. . . [O]ne of capitalists’ favorite ideological ploys: individualism. We are the masters of our own fate, not society and its culture. If we fail, it is our own fault. We simply did not try hard enough or follow the right path. Individualism favors self-blame and a refusal even to look for social causes.
Enforced subordination calls forth coping reactions and leads to identities grounded in how well we manage to cope.
Examples of this kind of coping include what can be called “the good soldier” and “the sexy woman.” In the former, a person prides him or herself on the ability to demonstrate undying loyalty to a superior. In the latter, a woman prides herself on her ability to manipulate men in a world where men are dominant.
Southerners love trashing the rest of the country (when did you last hear a kind Rebel word for New York, Detroit or San Francisco?), but when their blood is really up the go-to move down South is to dismiss their fellow citizens as un-American.
Until enough Southerners are able to examine their society honestly—until they can begin to withstand external criticism without collapsing into blind hysteria—nothing will change.
The majority of Southerners are not uneducated rednecks flying Confederate flags from the backs of their pickups.
I never claimed they were, in the book or elsewhere.
However good and polite they may be, what the majority of Southerners are, and have always been, is willing to allow the most angry and “patriotic” firebrands among them to remain in control of their society’s most powerful and influential positions, be they in the realms of politics, business, education, religion or media.
As far back as 1941, Southern journalist W.J. Cash was remarking on “the ancient incapacity of the great body of Southerners to examine and analyze a case realistically even when their own fate hinged upon it, the tendency to take the easiest answer as explaining all their ills.”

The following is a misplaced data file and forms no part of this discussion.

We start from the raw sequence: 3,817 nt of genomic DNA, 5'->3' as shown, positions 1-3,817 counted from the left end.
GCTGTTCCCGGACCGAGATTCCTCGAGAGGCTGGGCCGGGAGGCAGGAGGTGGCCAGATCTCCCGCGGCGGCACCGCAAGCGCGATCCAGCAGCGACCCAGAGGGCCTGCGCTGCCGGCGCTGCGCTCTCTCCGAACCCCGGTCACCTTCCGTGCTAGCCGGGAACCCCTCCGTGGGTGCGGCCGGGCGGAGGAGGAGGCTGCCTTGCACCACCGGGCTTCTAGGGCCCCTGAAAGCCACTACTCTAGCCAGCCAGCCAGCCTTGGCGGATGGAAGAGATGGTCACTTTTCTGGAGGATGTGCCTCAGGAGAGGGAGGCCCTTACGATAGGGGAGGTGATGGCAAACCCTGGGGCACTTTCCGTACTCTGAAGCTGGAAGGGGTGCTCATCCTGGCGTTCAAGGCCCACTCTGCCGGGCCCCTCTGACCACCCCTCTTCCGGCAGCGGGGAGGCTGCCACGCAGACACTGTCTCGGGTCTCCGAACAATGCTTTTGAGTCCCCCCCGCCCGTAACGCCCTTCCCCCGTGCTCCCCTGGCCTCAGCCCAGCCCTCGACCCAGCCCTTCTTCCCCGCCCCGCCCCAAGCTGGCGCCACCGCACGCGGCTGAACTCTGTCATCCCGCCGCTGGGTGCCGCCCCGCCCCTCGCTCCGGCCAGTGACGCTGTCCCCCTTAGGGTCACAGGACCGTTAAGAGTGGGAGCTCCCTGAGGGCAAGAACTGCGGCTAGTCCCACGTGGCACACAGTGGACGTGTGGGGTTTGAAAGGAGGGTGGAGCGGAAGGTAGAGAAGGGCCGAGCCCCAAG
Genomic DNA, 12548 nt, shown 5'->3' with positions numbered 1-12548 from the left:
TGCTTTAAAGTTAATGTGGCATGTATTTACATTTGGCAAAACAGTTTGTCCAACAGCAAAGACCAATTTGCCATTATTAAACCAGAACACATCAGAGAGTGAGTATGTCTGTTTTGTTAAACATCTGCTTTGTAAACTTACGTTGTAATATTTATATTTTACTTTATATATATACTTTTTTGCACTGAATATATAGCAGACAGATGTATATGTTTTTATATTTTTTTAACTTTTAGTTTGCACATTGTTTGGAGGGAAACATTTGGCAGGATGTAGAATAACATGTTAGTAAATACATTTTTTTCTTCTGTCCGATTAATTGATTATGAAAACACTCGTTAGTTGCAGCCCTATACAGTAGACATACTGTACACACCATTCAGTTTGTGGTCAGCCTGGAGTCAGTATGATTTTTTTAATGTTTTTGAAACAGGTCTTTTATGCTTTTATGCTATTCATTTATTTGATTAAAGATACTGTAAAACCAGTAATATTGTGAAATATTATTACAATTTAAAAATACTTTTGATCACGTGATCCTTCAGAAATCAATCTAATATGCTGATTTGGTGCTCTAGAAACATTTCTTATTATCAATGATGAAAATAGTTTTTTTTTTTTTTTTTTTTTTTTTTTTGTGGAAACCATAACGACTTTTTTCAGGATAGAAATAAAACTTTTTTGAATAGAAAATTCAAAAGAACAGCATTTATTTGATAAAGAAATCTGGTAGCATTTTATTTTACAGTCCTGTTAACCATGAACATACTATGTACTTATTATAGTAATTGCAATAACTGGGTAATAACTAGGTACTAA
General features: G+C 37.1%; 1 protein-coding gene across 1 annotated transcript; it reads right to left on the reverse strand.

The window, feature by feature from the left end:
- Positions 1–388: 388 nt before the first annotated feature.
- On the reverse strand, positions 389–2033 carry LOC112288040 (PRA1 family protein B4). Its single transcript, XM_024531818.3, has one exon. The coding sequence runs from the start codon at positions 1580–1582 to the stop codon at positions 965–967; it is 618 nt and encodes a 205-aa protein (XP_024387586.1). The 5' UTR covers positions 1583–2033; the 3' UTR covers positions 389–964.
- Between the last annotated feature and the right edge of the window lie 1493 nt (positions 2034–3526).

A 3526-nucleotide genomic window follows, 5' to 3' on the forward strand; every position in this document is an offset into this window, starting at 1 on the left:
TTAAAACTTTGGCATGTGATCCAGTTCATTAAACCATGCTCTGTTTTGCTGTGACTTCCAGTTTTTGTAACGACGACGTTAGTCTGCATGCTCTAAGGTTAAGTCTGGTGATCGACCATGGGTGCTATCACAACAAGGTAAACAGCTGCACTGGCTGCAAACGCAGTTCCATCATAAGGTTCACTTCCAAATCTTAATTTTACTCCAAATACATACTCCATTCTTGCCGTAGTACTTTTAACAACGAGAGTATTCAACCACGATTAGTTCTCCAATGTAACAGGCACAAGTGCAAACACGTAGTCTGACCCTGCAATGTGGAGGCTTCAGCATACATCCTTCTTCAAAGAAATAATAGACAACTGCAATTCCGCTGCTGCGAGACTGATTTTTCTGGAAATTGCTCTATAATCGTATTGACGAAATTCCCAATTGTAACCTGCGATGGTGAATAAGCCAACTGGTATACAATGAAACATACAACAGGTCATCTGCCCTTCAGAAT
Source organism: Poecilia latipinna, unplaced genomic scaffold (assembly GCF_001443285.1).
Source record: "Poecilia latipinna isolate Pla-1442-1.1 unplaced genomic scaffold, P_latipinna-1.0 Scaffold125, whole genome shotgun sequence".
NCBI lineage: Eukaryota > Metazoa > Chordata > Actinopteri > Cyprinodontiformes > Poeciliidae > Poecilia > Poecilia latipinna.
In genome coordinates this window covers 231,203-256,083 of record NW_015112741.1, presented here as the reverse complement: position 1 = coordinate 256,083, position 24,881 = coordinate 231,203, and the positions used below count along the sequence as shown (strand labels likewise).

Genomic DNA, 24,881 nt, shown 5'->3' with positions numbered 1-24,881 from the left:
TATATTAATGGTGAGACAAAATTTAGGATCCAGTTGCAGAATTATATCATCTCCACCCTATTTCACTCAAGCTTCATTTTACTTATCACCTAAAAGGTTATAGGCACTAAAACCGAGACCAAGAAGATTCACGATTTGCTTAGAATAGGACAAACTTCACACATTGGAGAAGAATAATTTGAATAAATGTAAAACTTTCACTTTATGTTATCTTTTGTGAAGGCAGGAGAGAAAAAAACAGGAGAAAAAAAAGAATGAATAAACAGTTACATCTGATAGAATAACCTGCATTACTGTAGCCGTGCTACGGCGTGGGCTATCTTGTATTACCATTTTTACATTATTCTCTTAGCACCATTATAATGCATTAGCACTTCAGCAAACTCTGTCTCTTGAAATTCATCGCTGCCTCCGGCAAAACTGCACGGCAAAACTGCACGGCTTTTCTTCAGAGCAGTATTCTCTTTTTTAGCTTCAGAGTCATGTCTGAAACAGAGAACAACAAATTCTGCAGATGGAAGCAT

- Books of The Times: ‘Better Off Without ‘Em,’ by Chuck Thompson (nytimes.com)
- Should the South secede? (salon.com)
Hitler and the Nazis are often cited as an example of the horrible crimes which atheists have committed in the 20th century. They are only assumed to be atheists, though, because people can’t imagineChristians doing such things; in reality, Hitler explicitly appealed to Christianity on a regular basis and this was part of why he was popular. Not every Christian supported the Nazis, of course, but he was most popular with conservative Christians seeking a restoration of traditional values. . . . .
Christians may not like acknowledging that Nazi actions might have anything to do with Christianity, but Germany saw itself as a fundamentally Christian nation and millions of Christians in Germany enthusiastically endorsed Hitler and the Nazi Party in part because they saw both as embodiments of both German and Christian ideals. Conservative Christians who wanted a return to traditional values either voted for the Nazis or one of the other right-wing nationalist parties which eventually supported and merged with the Nazis.
The Hockey Stick and the Climate Wars: Dispatches From The Front Lines
By Dr. Michael Mann, Ph.D
Columbia University Press; Cost $10 to $30 (
Available in paperback )
Imagine a place where you and your family are threatened, your employer pressured by the most powerful people on earth to fire you, your email hacked and posted by the usual suspects in accusatory snippets, and where a mysterious letter containing white powder mixed in with tons of traditional hate mail land in your inbox. A suspected communist sympathizer during the McCarthy era, or a Muslim in the wake of 9-11? Nope. All because you helped make one of the most important scientific discoveries in a generation. That’s life in the land of the free and the home of the brave for prominent climate scientists these days, which is why I’m personally thrilled to feature one today who not only didn’t shrink an inch, he is fighting back, hard. . . .